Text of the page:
We all need to simplify our lives a little bit and become aware of the choices we make, like what travelling we do, for example. I might not lead the most sustainable lifestyle, in terms of carbon footprint, but with my current adventure [sailing from Italy to Hong Kong] the boat’s already heading there. Right now I’m just tagging along for a free ride, to eventually go snowboarding in Japan. Effectively it’s free travel and not so vain as what the modern day traveller has become. It’s difficult to live in a sustainable manner when you see there are over seven billion humans with endless consumerist demands. It’s important to set good examples to the younger generations.

Moving away from unecessary plastic is a big one for me. Again, just trying to simplify. Going back to the garden. There’s a lot of young people these days that are really keen on gardening and that’s because we see what problems we currently face. The food tastes way better when it comes straight from your Dad’s allotment and it’s not wrapped in plastic. It’s about going back to basics, living how our forefathers lived and trying to create organic solutions that will benefit everyone in the long run.

Mountains or Ocean?

Mountains. Hands down. I grew up in landlocked South Central Scotland, so the oceans were never really a part of me, whereas the hills of Scotland were. [FYI Munros of Scotland is a good starting point if you are interested]. I stumbled into yachting blindly, I didn’t even know these yachts existed, until I found myself working on one. The sea has always been a place of work for me, it’s a pretty scary environment when it’s wild out there. I definitely get moments where I think, alright, I’ve got to be switched on and focused and that certainly makes you feel alive. But the adventures that mountains provide – whether you’re canyoning in gorges, sliding down the hills, climbing up the rock faces – they are all just so diverse. I think that rounds you as a person. It gives you so much freedom to do how you please. The people it attracts are just second to none. It really brings a strong connection to nature, because when you’re watching the glaciers melt, you think; How can you make changes in your life? So it’s all totally relevant. Without mountain sports, I don’t know where I would be.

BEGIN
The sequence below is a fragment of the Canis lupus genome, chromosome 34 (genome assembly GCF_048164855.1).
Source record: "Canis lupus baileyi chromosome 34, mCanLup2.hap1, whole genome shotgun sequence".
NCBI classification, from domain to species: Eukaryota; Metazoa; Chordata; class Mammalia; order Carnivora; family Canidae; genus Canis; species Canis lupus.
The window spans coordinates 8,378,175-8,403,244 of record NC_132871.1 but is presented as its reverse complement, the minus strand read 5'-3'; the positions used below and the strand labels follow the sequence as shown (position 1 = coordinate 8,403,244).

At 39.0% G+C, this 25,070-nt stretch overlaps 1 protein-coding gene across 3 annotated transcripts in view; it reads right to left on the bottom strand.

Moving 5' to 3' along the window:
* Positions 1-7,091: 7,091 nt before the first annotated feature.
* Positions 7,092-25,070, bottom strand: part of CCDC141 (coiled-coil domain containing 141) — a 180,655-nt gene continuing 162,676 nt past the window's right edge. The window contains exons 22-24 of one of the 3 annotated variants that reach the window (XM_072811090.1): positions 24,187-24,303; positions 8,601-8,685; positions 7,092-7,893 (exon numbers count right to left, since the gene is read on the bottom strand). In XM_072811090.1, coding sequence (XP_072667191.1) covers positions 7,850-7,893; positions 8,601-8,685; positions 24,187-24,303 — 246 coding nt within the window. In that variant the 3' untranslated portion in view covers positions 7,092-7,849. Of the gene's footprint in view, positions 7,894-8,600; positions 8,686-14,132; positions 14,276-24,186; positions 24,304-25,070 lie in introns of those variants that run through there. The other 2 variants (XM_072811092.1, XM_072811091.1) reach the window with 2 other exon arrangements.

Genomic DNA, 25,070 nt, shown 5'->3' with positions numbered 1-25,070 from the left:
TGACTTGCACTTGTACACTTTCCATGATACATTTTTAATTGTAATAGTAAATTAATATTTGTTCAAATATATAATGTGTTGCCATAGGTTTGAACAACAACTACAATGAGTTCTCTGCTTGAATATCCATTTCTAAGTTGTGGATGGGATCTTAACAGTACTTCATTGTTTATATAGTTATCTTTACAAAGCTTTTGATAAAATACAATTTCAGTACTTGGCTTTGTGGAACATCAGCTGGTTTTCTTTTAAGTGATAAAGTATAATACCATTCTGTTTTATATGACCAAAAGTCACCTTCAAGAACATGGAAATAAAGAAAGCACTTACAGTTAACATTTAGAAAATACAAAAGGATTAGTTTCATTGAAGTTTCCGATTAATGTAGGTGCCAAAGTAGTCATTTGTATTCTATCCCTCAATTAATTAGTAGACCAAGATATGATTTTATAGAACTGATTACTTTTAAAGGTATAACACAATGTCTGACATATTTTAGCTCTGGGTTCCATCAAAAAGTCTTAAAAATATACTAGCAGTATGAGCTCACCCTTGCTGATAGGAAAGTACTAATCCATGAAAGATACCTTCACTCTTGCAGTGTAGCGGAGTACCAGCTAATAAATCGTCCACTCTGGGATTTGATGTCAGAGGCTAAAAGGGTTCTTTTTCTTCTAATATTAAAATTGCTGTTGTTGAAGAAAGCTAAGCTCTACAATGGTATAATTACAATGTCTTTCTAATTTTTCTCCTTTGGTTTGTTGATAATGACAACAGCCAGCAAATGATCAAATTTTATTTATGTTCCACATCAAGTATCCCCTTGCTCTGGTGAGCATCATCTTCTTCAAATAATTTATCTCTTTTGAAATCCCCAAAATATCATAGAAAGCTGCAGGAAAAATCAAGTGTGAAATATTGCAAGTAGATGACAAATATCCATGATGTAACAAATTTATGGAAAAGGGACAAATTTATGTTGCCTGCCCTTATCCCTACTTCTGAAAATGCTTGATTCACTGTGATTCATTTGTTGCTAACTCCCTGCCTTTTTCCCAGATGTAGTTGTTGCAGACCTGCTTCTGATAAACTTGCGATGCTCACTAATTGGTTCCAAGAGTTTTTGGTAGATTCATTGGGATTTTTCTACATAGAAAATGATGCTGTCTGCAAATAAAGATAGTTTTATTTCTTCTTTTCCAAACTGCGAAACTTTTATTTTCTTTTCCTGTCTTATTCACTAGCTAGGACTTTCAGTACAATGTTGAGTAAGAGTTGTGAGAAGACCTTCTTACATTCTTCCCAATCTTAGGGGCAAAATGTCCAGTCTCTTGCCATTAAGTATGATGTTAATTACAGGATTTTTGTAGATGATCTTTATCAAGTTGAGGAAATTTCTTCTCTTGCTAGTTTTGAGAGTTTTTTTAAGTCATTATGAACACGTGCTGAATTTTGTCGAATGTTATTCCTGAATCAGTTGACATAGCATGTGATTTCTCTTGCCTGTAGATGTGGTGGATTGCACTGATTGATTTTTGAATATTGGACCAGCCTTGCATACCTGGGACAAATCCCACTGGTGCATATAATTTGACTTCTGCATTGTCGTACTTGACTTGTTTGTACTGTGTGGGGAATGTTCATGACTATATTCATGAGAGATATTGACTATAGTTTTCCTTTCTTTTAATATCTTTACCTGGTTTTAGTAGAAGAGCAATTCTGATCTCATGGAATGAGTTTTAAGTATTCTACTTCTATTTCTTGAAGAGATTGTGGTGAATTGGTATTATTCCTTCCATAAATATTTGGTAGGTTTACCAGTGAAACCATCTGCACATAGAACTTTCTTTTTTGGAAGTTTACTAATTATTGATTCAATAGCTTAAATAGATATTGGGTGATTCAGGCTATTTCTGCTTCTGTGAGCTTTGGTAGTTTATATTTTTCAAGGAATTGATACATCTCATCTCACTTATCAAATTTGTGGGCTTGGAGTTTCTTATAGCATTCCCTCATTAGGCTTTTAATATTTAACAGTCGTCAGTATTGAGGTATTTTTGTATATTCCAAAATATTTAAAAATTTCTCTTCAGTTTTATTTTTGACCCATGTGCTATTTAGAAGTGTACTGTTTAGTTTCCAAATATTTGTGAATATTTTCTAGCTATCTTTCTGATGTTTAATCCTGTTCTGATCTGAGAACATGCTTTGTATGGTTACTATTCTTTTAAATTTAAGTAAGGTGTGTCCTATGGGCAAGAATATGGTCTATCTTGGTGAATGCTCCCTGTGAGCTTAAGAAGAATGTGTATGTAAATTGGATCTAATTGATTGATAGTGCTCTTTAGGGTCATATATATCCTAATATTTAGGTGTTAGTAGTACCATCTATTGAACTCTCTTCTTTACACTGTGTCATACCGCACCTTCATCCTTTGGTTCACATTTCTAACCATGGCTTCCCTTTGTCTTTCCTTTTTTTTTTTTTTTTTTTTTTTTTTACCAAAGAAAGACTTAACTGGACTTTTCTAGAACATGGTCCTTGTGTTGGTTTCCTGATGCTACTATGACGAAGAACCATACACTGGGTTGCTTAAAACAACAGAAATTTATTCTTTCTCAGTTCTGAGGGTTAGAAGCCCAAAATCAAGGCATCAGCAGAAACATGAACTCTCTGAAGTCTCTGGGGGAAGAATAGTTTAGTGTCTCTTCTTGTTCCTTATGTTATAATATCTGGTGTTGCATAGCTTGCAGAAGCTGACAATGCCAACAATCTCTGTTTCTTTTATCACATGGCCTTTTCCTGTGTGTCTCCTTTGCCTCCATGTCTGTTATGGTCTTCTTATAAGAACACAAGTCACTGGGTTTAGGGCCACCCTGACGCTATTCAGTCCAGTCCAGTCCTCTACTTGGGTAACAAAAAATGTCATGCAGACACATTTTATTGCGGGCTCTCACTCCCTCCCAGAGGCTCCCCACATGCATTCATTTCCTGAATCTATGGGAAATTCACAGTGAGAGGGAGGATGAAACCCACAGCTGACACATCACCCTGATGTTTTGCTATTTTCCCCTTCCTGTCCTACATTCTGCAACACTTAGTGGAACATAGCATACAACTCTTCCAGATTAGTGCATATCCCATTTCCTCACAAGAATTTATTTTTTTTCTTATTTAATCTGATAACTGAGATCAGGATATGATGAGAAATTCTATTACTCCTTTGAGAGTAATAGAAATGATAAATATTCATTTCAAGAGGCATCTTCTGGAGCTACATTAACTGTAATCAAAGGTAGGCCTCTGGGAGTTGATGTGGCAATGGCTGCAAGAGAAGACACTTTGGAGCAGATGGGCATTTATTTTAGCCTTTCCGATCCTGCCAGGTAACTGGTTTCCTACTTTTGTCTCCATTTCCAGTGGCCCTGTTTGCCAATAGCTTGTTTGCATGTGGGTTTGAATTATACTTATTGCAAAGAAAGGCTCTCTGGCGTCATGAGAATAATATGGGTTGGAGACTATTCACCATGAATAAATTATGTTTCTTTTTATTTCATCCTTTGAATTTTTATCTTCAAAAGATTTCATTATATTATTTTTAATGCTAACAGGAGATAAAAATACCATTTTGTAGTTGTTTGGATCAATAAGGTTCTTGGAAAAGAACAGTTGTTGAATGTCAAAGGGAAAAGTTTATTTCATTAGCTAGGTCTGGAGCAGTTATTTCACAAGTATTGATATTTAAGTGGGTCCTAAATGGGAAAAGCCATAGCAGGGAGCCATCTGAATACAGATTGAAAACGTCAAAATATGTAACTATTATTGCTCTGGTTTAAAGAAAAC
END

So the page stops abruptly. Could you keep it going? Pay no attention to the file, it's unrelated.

Photography:

Andy Lloyd

Taylor Made Film